Southern James Bay Canada Goose


Southern James Bay Canada geese arrive on the Pee Dee refuge in the fall after breeding in the Southern James Bay area of Canada. They rest in the moist soil units and green tree reservoirs and feed on grain in crop fields.

Canada geese are large waterfowl with long black necks, black heads, white chinstraps, light tan to cream breasts and brown backs, and a wide flat bill. They are 30 to 43 inches long, have wingspans of 50 to 67 inches, and weigh 6 to 20 pounds.

Southern James Bay Canada Geese nest in marshes on James Bay in Quebec and Ontario, Canada. They make their nests on the ground, usually on a muskrat mound or other slightly elevated site, near water. They prefer a spot from which they can have a fairly unobstructed view in many directions. The female selects the site and does much of nest construction. The nest is a large open cup made of dry grasses, lichens, mosses, and other plant material. She adds down feathers and some body feathers beginning after the second egg is laid. She does all the incubation while her mate guards her and the nest.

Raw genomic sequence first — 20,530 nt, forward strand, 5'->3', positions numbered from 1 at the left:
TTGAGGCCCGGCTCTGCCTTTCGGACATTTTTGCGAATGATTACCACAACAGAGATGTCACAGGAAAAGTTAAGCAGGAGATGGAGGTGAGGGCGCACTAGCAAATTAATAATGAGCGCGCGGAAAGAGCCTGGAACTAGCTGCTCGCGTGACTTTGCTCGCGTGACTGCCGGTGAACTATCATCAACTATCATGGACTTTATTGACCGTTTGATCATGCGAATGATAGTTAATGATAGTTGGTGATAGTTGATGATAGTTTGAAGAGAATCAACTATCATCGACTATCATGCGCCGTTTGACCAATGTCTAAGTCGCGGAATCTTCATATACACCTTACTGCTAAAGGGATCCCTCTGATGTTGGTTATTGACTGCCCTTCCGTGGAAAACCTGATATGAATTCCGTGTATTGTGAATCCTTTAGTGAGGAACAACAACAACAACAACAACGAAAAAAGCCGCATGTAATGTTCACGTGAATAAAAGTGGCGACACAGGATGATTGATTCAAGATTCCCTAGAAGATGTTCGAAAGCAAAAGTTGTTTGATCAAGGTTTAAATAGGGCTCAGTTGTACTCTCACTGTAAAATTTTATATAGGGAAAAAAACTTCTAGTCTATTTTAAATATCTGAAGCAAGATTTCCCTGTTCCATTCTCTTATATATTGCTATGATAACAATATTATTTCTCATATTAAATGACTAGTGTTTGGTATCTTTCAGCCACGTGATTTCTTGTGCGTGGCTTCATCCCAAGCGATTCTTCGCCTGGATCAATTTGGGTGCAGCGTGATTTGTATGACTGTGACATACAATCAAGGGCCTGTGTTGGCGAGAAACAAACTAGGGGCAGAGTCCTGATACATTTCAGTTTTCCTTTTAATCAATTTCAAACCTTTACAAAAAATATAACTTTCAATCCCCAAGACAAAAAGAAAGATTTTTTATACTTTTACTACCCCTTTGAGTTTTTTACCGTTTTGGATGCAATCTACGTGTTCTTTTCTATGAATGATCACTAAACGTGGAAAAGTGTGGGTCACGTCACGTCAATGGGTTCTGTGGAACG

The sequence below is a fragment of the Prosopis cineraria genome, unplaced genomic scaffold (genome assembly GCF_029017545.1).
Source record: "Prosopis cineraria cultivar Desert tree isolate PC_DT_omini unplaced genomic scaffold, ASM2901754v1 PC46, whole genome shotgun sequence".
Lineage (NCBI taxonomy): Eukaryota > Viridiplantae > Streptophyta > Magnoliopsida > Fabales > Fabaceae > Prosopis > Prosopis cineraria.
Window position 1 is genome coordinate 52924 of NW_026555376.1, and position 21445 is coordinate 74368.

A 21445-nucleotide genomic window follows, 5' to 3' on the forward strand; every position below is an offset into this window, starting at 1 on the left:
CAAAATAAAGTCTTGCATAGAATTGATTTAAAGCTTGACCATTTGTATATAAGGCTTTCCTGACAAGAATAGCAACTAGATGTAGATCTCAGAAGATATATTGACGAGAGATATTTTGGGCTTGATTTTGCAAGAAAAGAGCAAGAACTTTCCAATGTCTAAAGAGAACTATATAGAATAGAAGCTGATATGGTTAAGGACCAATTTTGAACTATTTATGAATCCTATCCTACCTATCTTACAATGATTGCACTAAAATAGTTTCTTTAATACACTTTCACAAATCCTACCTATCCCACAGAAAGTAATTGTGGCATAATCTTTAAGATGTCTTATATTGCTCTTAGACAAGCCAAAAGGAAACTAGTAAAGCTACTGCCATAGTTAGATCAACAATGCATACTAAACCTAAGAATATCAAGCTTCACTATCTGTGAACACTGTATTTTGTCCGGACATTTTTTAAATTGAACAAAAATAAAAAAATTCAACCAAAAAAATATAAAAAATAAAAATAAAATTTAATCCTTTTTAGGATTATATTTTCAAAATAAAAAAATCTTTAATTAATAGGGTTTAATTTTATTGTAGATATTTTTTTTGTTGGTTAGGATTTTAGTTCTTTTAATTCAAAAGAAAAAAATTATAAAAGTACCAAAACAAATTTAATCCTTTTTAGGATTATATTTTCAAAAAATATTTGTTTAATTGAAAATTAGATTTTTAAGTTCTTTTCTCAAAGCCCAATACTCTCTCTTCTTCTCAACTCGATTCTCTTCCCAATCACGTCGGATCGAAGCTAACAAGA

Canada geese lay 2 to 8 creamy white eggs that are 3 inches long and 2 inches wide. They incubate the eggs for 42 to 50 days. The hatchlings are covered with yellowish down and their eyes are open. They leave the nest when 1 to 2 days old, depending on weather, and can walk, swim, feed, and even dive. They have enough energy remaining in their yolk sac to survive 2 days before feeding.